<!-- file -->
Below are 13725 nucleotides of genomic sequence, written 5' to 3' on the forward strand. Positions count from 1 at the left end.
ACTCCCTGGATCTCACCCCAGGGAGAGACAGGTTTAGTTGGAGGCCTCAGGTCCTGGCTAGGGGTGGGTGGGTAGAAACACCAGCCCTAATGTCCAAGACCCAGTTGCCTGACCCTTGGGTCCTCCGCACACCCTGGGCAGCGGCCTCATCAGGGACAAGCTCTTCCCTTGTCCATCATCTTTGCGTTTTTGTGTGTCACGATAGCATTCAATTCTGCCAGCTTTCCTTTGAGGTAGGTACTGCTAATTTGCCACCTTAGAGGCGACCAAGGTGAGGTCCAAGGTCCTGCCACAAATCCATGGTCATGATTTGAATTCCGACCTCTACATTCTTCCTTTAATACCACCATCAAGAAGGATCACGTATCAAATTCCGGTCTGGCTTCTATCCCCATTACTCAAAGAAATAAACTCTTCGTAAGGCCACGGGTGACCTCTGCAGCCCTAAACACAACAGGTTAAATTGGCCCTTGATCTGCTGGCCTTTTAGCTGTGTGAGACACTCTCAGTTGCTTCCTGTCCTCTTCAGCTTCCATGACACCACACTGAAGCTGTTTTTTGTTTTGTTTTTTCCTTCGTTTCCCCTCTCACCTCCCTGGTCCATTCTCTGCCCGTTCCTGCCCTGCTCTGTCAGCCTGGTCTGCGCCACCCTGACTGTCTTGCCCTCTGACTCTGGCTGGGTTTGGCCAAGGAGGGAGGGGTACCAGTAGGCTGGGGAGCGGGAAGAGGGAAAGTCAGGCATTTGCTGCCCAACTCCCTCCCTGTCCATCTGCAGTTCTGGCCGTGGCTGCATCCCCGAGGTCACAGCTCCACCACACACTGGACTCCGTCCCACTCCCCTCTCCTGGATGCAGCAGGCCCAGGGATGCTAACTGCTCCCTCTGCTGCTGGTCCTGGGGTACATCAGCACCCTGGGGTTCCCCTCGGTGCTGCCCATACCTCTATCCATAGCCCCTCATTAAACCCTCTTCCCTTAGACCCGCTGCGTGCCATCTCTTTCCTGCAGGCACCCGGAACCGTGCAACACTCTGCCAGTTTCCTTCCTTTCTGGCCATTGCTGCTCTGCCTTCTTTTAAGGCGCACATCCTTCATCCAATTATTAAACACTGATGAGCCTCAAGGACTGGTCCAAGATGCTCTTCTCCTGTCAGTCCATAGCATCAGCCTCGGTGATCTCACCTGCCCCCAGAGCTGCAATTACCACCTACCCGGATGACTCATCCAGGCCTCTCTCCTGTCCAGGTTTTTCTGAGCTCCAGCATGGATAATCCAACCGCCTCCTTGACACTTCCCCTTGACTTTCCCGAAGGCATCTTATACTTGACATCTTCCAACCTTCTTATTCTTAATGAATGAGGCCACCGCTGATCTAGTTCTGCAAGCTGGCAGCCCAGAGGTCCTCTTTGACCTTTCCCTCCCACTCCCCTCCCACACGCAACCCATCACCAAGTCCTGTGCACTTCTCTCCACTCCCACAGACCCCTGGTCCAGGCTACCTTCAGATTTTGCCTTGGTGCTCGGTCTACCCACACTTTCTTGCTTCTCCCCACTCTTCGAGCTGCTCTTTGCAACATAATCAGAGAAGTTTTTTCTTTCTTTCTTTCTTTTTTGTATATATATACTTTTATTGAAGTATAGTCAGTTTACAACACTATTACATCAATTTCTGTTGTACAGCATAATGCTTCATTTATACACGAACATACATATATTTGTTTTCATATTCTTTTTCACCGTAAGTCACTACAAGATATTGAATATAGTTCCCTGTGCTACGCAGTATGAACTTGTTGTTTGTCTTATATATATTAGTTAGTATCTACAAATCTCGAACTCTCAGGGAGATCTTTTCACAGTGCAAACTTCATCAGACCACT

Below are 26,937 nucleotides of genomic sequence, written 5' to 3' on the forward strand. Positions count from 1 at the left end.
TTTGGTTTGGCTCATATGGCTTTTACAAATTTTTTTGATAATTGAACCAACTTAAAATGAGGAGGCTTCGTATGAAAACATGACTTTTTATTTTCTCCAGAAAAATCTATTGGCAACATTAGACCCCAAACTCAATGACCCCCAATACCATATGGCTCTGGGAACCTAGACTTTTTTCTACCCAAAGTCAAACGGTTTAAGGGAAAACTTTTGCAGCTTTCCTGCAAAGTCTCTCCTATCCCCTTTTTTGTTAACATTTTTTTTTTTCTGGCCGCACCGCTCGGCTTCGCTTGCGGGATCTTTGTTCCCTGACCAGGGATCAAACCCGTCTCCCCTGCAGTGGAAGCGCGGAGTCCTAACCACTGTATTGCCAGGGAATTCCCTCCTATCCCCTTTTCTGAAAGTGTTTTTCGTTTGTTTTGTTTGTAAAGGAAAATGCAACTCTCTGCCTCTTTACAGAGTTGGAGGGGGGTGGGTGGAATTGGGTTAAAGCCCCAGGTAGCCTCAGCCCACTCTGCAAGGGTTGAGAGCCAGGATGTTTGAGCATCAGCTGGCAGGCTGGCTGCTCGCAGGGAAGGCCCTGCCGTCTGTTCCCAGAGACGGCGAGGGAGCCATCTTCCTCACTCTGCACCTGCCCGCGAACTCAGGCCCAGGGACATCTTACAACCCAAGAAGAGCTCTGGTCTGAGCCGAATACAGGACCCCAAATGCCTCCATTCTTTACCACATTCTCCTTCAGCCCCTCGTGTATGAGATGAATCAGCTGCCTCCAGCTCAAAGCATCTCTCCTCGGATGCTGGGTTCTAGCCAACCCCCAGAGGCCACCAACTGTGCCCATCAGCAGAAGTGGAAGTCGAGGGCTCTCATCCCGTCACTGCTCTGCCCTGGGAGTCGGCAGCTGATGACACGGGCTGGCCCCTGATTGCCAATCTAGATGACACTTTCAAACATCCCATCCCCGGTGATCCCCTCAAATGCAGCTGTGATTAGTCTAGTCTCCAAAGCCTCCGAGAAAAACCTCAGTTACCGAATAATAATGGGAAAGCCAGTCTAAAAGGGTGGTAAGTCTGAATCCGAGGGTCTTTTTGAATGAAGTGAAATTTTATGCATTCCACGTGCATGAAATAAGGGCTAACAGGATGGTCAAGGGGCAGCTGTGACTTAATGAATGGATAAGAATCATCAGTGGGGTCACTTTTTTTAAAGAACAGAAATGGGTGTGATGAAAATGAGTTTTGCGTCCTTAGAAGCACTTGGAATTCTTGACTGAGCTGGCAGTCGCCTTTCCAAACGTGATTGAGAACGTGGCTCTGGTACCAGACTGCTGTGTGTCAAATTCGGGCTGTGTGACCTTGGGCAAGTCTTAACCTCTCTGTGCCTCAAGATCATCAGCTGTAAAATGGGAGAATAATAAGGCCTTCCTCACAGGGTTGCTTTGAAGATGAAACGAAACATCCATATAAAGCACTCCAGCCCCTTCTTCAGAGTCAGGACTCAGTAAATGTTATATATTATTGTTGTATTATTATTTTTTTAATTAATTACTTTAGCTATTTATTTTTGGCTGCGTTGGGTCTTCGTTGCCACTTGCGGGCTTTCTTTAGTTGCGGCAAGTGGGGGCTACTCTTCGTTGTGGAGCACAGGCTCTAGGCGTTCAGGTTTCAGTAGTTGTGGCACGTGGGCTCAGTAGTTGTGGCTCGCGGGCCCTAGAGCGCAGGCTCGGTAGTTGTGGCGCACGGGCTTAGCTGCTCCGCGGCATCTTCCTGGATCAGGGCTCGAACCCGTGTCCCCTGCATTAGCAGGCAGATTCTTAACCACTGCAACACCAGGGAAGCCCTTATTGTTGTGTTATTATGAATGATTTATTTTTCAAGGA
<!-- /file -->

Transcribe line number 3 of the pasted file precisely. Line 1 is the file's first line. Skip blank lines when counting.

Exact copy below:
Below are 26,937 nucleotides of genomic sequence, written 5' to 3' on the forward strand. Positions count from 1 at the left end.